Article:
Korea has a national digital library that recently opened a physical space in Seoul. It is not small or inexpensive, and contains a large collection. They are digitizing books, and have more than what is available in Netlibrary. The equipment in the building is high tech and varied, with multiple purposes in use. You can see photos of this on Flickr.

This is not about the wow factor. This is about providing information and resources to the citizens of Korea. They changed laws to allow the di-brarians to collect as much as they can from everywhere.

There is some talk of building a national digital library in the US, but only in a virtual sense. It started from a classical/Jeffersonian perspective, but public librarians have gotten involved, and the scope has widened.

The library is a public good and should be municipally supported, but this concept is relatively new in US history. However, recent financial woes have caused these entities to reduce or remove funding. In one town, the public checked out every book in the building to protest the closing of the library.

The biggest barrier to creating a national digital library in the Us is copyright laws. Korea was willing to change laws, but is our government? Do we have the funding to pay for enough lobbyists?

The text of this talk is available on her blog. This is just my paraphrase of the points she made.

ER&L 2010: We’ve Got Issues! Discovering the right tool for the job

Speaker: Erin Thomas

The speaker is from a digital repository, so the workflow and needs may be different than your situation. Their collections are very old and spread out among several libraries, but are still highly relevant to current research. They have around 15 people who are involved in the process of maintaining the digital collection, and email got to be too inefficient to handle all of the problems.

The member libraries created the repository because they have content than needed to be shared. They started with the physical collections, and broke up the work of scanning among the holding libraries, attempting to eliminate duplications. Even so, they had some duplication, so they run de-duplication algorithms that check the citations. The Internet Archive is actually responsible for doing the scanning, once the library has determined if the quality of the original document is appropriate.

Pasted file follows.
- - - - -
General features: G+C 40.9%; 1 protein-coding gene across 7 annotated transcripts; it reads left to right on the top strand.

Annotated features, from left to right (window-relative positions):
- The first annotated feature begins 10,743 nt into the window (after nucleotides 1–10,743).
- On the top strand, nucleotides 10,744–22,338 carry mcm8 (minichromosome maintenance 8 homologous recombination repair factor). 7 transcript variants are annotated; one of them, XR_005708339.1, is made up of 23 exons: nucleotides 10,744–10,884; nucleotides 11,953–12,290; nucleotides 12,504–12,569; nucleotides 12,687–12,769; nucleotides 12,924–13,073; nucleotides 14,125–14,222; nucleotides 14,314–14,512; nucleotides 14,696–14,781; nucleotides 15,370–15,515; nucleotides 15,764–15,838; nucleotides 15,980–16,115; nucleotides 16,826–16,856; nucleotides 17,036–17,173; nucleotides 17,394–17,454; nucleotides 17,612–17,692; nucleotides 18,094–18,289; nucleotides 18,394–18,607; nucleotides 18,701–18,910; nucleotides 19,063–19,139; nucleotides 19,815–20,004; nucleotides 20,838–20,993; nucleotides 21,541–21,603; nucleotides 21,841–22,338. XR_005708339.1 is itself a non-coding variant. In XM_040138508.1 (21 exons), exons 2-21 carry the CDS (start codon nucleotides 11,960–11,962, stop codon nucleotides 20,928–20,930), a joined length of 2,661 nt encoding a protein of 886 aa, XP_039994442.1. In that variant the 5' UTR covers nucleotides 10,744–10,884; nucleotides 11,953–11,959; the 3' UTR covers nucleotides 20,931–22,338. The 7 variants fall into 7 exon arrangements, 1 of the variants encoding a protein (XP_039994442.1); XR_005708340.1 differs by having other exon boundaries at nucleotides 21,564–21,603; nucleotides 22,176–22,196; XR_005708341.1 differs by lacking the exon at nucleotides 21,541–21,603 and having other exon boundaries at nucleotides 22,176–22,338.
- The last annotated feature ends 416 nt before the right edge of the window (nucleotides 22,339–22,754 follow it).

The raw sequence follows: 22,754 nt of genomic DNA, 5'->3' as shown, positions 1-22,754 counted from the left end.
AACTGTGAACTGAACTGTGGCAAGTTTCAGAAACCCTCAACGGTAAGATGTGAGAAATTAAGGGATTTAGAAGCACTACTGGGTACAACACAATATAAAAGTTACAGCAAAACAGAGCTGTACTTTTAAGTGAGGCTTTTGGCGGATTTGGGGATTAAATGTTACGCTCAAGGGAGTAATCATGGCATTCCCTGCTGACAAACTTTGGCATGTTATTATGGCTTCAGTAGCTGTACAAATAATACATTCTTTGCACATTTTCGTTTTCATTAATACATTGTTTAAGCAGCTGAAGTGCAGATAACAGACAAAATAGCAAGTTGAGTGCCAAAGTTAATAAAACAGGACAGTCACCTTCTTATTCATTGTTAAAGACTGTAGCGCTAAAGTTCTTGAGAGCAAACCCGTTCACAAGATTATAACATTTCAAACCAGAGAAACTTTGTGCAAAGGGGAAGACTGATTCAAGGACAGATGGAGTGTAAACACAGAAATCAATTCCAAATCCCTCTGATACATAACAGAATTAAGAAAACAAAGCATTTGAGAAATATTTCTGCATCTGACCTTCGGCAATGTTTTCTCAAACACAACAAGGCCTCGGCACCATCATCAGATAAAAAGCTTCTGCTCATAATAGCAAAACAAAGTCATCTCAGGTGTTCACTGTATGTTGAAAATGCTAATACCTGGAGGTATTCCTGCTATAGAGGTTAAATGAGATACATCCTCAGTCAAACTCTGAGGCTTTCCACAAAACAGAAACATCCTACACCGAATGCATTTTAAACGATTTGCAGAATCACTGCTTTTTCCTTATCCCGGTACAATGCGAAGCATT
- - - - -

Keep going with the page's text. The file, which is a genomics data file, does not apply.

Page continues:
The low-cost model they are using does not produce preservation-level scans; they’re focusing on access. The user interface for a digital collection can be more difficult to browse than the physical collection, so libraries have to do more and different kinds of training and support.

This is great, but it caused more workflow problems than they expected. So, they looked at issue tracking problems. Their development staff already have access to Gemini, so they went with that.

The issues they receive can be assigned types and specific components for each problem. Some types already existed, and they were able to add more. The components were entirely customized. Tasks are tracked from beginning to end, and they can add notes, have multiple user responses, and look back at the history of related issues.

But, they needed a more flexible system that allowed them to drill-down to sub-issues, email v. no email, and a better user interface. There were many other options out there, so they did a needs assessment and an environmental scan. They developed a survey to ask the users (library staff) what they wanted, and hosted demos of options. And, in the end, Gemini was the best system available for what they needed.